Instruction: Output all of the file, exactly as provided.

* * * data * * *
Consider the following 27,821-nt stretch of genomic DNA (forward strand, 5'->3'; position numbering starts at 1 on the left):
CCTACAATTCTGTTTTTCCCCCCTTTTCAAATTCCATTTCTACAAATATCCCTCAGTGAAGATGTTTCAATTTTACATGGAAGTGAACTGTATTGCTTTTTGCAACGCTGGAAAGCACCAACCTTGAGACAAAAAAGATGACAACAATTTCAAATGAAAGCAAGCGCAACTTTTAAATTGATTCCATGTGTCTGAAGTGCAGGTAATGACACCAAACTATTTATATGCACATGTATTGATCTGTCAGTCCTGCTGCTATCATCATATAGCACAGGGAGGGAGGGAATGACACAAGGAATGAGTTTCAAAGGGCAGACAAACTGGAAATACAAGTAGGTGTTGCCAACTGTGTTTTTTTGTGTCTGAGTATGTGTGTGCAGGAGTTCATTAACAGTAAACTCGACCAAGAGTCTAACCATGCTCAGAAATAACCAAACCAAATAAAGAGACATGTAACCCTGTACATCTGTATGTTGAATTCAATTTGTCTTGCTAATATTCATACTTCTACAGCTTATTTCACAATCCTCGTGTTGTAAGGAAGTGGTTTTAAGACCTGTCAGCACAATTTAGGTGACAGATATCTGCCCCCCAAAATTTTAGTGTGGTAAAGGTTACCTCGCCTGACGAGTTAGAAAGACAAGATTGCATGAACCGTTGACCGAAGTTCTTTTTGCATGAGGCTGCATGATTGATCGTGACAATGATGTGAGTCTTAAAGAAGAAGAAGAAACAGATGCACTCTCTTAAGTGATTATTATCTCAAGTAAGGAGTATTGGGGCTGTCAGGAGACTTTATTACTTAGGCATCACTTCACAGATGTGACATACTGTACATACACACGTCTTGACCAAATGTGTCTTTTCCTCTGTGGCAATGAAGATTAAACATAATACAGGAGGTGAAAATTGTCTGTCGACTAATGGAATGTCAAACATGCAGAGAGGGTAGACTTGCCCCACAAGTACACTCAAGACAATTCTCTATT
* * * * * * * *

Consider the following 27,821-nt stretch of genomic DNA (forward strand, 5'->3'; position numbering starts at 1 on the left):
CCTACAATTCTGTTTTTCCCCCCTTTTCAAATTCCATTTCTACAAATATCCCTCAGTGAAGATGTTTCAATTTTACATGGAAGTGAACTGTATTGCTTTTTGCAACGCTGGAAAGCACCAACCTTGAGACAAAAAAGATGACAACAATTTCAAATGAAAGCAAGCGCAACTTTTAAATTGATTCCATGTGTCTGAAGTGCAGGTAATGACACCAAACTATTTATATGCACATGTATTGATCTGTCAGTCCTGCTGCTATCATCATATAGCACAGGGAGGGAGGGAATGACACAAGGAATGAGTTTCAAAGGGCAGACAAACTGGAAATACAAGTAGGTGTTGCCAACTGTGTTTTTTTGTGTCTGAGTATGTGTGTGCAGGAGTTCATTAACAGTAAACTCGACCAAGAGTCTAACCATGCTCAGAAATAACCAAACCAAATAAAGAGACATGTAACCCTGTACATCTGTATGTTGAATTCAATTTGTCTTGCTAATATTCATACTTCTACAGCTTATTTCACAATCCTCGTGTTGTAAGGAAGTGGTTTTAAGACCTGTCAGCACAATTTAGGTGACAGATATCTGCCCCCCAAAATTTTAGTGTGGTAAAGGTTACCTCGCCTGACGAGTTAGAAAGACAAGATTGCATGAACCGTTGACCGAAGTTCTTTTTGCATGAGGCTGCATGATTGATCGTGACAATGATGTGAGTCTTAAAGAAGAAGAAGAAACAGATGCACTCTCTTAAGTGATTATTATCTCAAGTAAGGAGTATTGGGGCTGTCAGGAGACTTTATTACTTAGGCATCACTTCACAGATGTGACATACTGTACATACACACGTCTTGACCAAATGTGTCTTTTCCTCTGTGGCAATGAAGATTAAACATAATACAGGAGGTGAAAATTGTCTGTCGACTAATGGAATGTCAAACATGCAGAGAGGGTAGACTTGCCCCACAAGTACACTCAAGACAATTCTCTATT